Interviews with staff and direct observation of glucose-monitoring practices revealed that only single-use lancets were used, and insulin vials were not shared among patients. However, on each wing of the facility, a single glucometer was used for all patients receiving fingersticks; glucometers were not routinely cleaned between patients. On some days, a single healthcare worker performed approximately 20 fingerstick procedures during a single work shift. In an anonymous survey, nursing staff members indicated that some healthcare workers did not always change gloves between patients when performing fingerstick procedures.

Editorial Note:

Lack of adherence to standard precautions and failure to implement long-standing recommendations against sharing fingerstick devices place LTC residents at risk for acquiring infections from bloodborne pathogens such as HBV. In nursing home A, the spring-loaded barrel of a fingerstick device was used for multiple patients. Previous outbreaks have been linked to such devices when the platform or barrel supporting the disposable lancet was reused for multiple patients, when used lancets were stored with unused lancets, or when lancet caps were reused. In assisted living center B, nursing staff members routinely administered fingersticks without wearing gloves or performing hand hygiene between patients, and spring-loaded fingerstick devices were also occasionally shared.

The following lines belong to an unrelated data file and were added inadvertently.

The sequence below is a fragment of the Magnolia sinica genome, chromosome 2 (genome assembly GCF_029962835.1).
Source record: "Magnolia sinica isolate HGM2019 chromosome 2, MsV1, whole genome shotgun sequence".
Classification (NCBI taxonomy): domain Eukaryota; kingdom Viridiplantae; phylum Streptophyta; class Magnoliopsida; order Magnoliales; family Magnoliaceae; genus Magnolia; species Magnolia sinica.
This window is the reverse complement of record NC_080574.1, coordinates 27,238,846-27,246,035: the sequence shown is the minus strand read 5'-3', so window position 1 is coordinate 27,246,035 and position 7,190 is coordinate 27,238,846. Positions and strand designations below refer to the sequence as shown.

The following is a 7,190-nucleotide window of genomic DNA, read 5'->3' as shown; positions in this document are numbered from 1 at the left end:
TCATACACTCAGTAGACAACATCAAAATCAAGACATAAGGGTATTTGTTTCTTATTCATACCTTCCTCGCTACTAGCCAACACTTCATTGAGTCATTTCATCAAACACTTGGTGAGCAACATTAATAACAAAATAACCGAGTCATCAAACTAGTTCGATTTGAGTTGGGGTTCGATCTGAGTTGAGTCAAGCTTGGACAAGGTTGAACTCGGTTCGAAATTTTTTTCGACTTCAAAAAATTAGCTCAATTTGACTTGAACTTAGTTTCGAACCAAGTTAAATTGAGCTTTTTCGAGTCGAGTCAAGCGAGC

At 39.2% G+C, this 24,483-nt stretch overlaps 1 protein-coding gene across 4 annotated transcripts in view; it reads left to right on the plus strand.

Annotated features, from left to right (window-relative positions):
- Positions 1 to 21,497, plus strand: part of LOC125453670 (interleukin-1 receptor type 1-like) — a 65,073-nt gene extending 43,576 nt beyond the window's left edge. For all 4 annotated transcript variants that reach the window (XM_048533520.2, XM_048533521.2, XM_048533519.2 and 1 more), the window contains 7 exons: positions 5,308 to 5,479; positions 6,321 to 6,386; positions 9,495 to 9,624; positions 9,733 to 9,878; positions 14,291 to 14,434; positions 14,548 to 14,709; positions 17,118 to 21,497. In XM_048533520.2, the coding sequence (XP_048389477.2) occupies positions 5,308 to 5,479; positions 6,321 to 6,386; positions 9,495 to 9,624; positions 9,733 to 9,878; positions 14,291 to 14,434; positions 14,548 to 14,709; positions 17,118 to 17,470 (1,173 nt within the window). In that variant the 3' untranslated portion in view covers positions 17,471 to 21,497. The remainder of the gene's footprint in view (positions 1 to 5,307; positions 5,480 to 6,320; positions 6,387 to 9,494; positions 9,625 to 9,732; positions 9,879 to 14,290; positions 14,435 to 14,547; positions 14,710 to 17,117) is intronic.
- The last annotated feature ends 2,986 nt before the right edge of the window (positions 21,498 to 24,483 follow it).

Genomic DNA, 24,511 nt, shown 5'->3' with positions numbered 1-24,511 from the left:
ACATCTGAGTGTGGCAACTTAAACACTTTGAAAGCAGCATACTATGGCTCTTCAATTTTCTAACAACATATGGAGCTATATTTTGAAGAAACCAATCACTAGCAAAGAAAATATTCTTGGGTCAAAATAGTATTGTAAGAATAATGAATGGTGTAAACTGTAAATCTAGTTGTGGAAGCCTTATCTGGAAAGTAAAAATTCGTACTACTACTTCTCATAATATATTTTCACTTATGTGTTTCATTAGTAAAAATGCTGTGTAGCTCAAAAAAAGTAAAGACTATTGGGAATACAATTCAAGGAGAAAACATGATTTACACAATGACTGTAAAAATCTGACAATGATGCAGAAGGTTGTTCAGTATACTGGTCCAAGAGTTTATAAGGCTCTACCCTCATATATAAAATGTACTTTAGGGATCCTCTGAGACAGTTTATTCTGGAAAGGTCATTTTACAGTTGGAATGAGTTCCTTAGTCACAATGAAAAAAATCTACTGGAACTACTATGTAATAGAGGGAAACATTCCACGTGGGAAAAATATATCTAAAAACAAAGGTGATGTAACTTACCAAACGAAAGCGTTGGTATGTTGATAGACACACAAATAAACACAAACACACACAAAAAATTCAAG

In nursing home C, as with other recent outbreaks, transmission of HBV among residents with diabetes occurred despite use of single-use fingerstick devices or insulin medication vials that were dedicated for individual patient use. In these settings, glucose monitors, insulin vials, or other surfaces contaminated with blood from an HBV-infected person might have resulted in transfer of infectious virus to a healthcare worker's gloves and to the fingerstick wound or subcutaneous injection site of a susceptible resident. Similar indirect transmission of HBV in healthcare settings through contaminated environmental surfaces or inadequately disinfected equipment has been reported with other healthcare procedures, such as dialysis. HBV is stable at ambient temperatures; infected patients, who often lack clinical symptoms of hepatitis, can have high concentrations of HBV in their blood or body fluids. To prevent patient-to-patient transmission of infections through cross-contamination, healthcare providers should avoid carrying supplies from resident to resident and avoid sharing devices, including glucometers, among residents.